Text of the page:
Trump wants a trade deal, but South Korea doesn’t want US cars

Trump wants a trade deal, but South Korea doesn’t want US cars

0 comments 📅08 July 2017, 02:00

SEOUL – US auto imports from the likes of Habitual Motors and Ford must become more chic, affordable or fuel-effective to reap the rewards of President Donald Trump’s attempts to renegotiate a trade grapple with with key ally South Korea, officials and industry experts in Seoul say.

Appointment South Korean President Moon Jae-in last week in Washington, Trump said the Agreed States would do more to address trade imbalances with South Korea and initiate “a fair shake” to sell more cars there, the world’s 11th largest auto Stock Exchange.

“What we really want to say to the United States is: Make good cars, compel cars that Korean consumers like.”

While imports from automakers including Ford, Chrysler and GM more than doubled ultimately year largely thanks to free trade deal which took upshot in 2012, sales account for just 1 percent of a market dominated by more affordable models from village giants Hyundai and affiliate Kia.

Imports make up just 15 percent of the total Korean auto market, and are mainly more luxurious models from German automakers BMW and Daimler AG’s Mercedes-Benz, which also profit from a trade deal with the European Union.

“Addressing non-tariff barriers would not fundamentally erect the competitiveness of US cars,” a senior Korean government official told Reuters, declining to be identified because of the touchiness of the subject.

“What we really want to say to the United States is: Make good cars, assemble cars that Korean consumers like.”

TASTE BARRIER

In Korea, US imports are seen as lagging German brands in marque image, sophistication and fuel economy, industry experts say. US imports do have a competitive gain in electric cars: Tesla Motors’ electric vehicles are seen as both environmentally sisterly and trendy, while GM has launched a long-range Bolt EV.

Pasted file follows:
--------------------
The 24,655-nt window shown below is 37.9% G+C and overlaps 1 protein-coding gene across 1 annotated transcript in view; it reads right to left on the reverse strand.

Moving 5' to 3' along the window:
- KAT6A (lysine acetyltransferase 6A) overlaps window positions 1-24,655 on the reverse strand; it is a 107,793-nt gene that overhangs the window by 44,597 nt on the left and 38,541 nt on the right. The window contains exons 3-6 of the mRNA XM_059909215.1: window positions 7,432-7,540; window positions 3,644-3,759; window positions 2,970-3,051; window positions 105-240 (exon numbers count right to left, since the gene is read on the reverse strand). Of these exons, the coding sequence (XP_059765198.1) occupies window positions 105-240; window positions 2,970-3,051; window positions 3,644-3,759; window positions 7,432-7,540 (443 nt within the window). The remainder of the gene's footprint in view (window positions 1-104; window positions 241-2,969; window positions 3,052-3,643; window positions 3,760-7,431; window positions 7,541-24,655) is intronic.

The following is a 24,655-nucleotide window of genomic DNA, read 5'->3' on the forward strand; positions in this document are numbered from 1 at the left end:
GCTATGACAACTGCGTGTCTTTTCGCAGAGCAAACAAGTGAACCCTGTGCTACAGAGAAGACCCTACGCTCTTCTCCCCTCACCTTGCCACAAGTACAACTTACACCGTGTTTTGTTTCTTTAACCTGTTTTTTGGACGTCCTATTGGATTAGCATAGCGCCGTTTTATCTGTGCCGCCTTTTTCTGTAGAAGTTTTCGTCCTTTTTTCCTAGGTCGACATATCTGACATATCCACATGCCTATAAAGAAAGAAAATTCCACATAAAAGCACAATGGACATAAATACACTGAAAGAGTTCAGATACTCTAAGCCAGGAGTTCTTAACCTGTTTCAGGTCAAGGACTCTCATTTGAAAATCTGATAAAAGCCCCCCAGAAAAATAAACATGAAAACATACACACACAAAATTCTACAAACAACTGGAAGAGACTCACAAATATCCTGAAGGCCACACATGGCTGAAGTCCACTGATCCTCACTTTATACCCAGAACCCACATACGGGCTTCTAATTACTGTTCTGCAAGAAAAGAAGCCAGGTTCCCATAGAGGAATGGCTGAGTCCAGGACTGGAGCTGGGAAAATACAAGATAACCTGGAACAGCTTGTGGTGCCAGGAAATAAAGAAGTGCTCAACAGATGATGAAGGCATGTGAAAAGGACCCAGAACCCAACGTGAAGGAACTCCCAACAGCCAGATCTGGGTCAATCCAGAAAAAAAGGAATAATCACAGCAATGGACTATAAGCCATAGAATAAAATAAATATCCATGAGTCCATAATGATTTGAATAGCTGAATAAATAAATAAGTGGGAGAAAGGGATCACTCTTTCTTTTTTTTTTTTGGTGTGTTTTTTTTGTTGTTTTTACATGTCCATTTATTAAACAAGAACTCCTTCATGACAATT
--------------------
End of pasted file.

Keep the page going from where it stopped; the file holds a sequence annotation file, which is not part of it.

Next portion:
US Commerce Secretary Wilbur Ross had cited a cut in the current trade deal as an obstacle to boosting imports.

The quota allows US automakers to bring on in each year 25,000 vehicles that meet US, not necessarily Korean, aegis standards. Should GM, for example, decide to bring in more than its quota of one mould – the Impala sedans – it would cost up to $75 million to modify the cars to upon Korean safety standards, the company told its local labor union.

Asked yon non-tariff barriers, a spokesman at GM’s Korean unit said removing them could elaborate on the range of models the company can bring in from the United States.

No US company, at any rate, has yet to make full use of the quota, industry data shows. GM, the most popular US trade name, sold only 13,150 US-made vehicles last year.

US cars could also see the benefits of a renegotiated buying deal at a time when diesel-powered cars offered by Volkswagen’s are losing invite following cheating on emissions tests. However, they still need to beguile to the locals, experts say.

“Upgrading their vehicles and meet the luxurious taste of consumers is more critical than complaining about non-tariff barriers,” said Kim Pil-soo, a professor of engineering at Daelim University College immediate Seoul.

Reporting by Hyunjoo Jin

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